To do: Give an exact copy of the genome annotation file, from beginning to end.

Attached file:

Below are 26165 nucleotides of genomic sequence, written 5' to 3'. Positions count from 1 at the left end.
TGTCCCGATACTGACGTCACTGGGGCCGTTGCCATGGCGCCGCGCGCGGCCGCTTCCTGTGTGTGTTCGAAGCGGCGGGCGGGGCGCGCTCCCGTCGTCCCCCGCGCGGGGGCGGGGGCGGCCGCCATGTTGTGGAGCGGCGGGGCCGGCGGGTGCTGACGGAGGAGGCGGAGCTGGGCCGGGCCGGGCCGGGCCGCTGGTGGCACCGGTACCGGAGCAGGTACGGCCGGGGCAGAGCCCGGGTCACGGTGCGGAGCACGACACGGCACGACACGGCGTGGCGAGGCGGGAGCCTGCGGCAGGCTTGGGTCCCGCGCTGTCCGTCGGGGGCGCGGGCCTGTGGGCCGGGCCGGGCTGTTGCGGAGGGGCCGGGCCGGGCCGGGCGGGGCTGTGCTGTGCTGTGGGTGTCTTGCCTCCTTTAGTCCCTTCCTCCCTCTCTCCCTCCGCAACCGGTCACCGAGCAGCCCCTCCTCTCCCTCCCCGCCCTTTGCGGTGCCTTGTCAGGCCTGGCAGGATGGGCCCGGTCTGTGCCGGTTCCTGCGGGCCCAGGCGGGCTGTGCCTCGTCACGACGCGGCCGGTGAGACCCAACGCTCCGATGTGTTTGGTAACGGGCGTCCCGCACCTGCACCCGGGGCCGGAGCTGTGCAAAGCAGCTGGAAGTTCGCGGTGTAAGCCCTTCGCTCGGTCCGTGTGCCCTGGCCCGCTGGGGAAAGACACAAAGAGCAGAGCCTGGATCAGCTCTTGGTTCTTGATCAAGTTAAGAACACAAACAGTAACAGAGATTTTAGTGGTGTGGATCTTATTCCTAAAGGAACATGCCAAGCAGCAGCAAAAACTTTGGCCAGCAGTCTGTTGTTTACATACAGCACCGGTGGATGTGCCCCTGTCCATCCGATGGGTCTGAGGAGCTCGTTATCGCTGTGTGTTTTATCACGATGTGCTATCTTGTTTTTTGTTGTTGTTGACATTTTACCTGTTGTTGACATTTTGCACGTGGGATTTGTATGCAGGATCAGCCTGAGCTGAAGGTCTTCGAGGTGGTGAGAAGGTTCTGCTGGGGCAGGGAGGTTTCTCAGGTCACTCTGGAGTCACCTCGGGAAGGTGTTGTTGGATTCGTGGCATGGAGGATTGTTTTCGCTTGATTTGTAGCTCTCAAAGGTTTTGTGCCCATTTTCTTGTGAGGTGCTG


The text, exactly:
Below are 26165 nucleotides of genomic sequence, written 5' to 3'. Positions count from 1 at the left end.
TGTCCCGATACTGACGTCACTGGGGCCGTTGCCATGGCGCCGCGCGCGGCCGCTTCCTGTGTGTGTTCGAAGCGGCGGGCGGGGCGCGCTCCCGTCGTCCCCCGCGCGGGGGCGGGGGCGGCCGCCATGTTGTGGAGCGGCGGGGCCGGCGGGTGCTGACGGAGGAGGCGGAGCTGGGCCGGGCCGGGCCGGGCCGCTGGTGGCACCGGTACCGGAGCAGGTACGGCCGGGGCAGAGCCCGGGTCACGGTGCGGAGCACGACACGGCACGACACGGCGTGGCGAGGCGGGAGCCTGCGGCAGGCTTGGGTCCCGCGCTGTCCGTCGGGGGCGCGGGCCTGTGGGCCGGGCCGGGCTGTTGCGGAGGGGCCGGGCCGGGCCGGGCGGGGCTGTGCTGTGCTGTGGGTGTCTTGCCTCCTTTAGTCCCTTCCTCCCTCTCTCCCTCCGCAACCGGTCACCGAGCAGCCCCTCCTCTCCCTCCCCGCCCTTTGCGGTGCCTTGTCAGGCCTGGCAGGATGGGCCCGGTCTGTGCCGGTTCCTGCGGGCCCAGGCGGGCTGTGCCTCGTCACGACGCGGCCGGTGAGACCCAACGCTCCGATGTGTTTGGTAACGGGCGTCCCGCACCTGCACCCGGGGCCGGAGCTGTGCAAAGCAGCTGGAAGTTCGCGGTGTAAGCCCTTCGCTCGGTCCGTGTGCCCTGGCCCGCTGGGGAAAGACACAAAGAGCAGAGCCTGGATCAGCTCTTGGTTCTTGATCAAGTTAAGAACACAAACAGTAACAGAGATTTTAGTGGTGTGGATCTTATTCCTAAAGGAACATGCCAAGCAGCAGCAAAAACTTTGGCCAGCAGTCTGTTGTTTACATACAGCACCGGTGGATGTGCCCCTGTCCATCCGATGGGTCTGAGGAGCTCGTTATCGCTGTGTGTTTTATCACGATGTGCTATCTTGTTTTTTGTTGTTGTTGACATTTTACCTGTTGTTGACATTTTGCACGTGGGATTTGTATGCAGGATCAGCCTGAGCTGAAGGTCTTCGAGGTGGTGAGAAGGTTCTGCTGGGGCAGGGAGGTTTCTCAGGTCACTCTGGAGTCACCTCGGGAAGGTGTTGTTGGATTCGTGGCATGGAGGATTGTTTTCGCTTGATTTGTAGCTCTCAAAGGTTTTGTGCCCATTTTCTTGTGAGGTGCTG